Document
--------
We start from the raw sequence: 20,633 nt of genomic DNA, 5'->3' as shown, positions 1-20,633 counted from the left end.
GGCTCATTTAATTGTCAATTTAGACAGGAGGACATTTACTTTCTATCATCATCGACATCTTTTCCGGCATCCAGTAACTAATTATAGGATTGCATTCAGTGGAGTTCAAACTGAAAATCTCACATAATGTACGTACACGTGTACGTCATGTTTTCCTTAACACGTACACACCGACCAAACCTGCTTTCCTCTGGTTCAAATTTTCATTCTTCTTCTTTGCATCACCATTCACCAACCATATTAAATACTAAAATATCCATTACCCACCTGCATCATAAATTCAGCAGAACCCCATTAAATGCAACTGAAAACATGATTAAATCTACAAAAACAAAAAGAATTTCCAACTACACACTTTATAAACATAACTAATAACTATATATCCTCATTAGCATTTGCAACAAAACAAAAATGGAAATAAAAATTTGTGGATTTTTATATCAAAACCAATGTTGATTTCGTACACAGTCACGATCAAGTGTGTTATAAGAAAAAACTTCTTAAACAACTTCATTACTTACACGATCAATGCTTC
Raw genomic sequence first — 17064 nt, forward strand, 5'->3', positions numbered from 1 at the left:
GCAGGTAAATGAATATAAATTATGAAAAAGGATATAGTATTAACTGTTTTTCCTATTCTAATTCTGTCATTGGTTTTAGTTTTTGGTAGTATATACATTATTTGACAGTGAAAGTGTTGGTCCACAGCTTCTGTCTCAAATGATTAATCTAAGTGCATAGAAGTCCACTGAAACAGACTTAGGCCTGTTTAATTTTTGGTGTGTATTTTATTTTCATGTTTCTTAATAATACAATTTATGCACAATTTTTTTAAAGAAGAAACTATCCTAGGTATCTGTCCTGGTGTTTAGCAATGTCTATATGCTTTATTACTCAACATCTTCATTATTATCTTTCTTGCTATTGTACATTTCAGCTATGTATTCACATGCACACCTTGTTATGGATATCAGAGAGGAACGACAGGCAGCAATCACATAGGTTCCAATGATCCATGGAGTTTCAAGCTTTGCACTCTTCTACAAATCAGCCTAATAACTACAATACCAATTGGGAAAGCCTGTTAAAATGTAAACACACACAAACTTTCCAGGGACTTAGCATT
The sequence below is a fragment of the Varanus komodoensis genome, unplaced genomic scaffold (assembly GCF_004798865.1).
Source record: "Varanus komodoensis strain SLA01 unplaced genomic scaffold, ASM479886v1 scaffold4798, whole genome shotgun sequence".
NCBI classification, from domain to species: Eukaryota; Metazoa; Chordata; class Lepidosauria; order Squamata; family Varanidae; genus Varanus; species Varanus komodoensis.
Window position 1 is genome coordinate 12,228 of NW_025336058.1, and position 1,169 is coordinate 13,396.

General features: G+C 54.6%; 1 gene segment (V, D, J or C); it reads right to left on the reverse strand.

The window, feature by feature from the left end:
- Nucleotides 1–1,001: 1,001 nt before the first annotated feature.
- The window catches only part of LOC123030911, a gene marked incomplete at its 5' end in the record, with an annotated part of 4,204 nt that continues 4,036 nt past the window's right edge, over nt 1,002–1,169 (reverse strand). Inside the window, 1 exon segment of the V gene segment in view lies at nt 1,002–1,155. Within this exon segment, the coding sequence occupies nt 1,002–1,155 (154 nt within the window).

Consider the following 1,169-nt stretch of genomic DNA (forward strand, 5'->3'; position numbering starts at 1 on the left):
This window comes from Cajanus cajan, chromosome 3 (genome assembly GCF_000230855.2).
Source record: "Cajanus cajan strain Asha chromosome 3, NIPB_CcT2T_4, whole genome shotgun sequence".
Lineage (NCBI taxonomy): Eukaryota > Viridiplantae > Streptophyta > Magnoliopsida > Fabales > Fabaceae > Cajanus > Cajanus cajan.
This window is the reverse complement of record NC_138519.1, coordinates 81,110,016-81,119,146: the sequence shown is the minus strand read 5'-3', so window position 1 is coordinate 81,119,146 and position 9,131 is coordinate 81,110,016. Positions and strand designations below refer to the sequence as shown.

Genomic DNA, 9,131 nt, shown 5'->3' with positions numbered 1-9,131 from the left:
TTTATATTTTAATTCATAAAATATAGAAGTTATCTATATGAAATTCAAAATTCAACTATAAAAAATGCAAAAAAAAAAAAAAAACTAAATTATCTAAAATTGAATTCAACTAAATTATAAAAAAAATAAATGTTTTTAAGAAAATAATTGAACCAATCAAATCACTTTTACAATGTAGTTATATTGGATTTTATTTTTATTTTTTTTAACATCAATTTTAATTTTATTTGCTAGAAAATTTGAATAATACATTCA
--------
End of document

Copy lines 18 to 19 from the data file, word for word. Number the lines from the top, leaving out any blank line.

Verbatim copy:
Genomic DNA, 9,131 nt, shown 5'->3' with positions numbered 1-9,131 from the left:
TTTATATTTTAATTCATAAAATATAGAAGTTATCTATATGAAATTCAAAATTCAACTATAAAAAATGCAAAAAAAAAAAAAAAACTAAATTATCTAAAATTGAATTCAACTAAATTATAAAAAAAATAAATGTTTTTAAGAAAATAATTGAACCAATCAAATCACTTTTACAATGTAGTTATATTGGATTTTATTTTTATTTTTTTTAACATCAATTTTAATTTTATTTGCTAGAAAATTTGAATAATACATTCA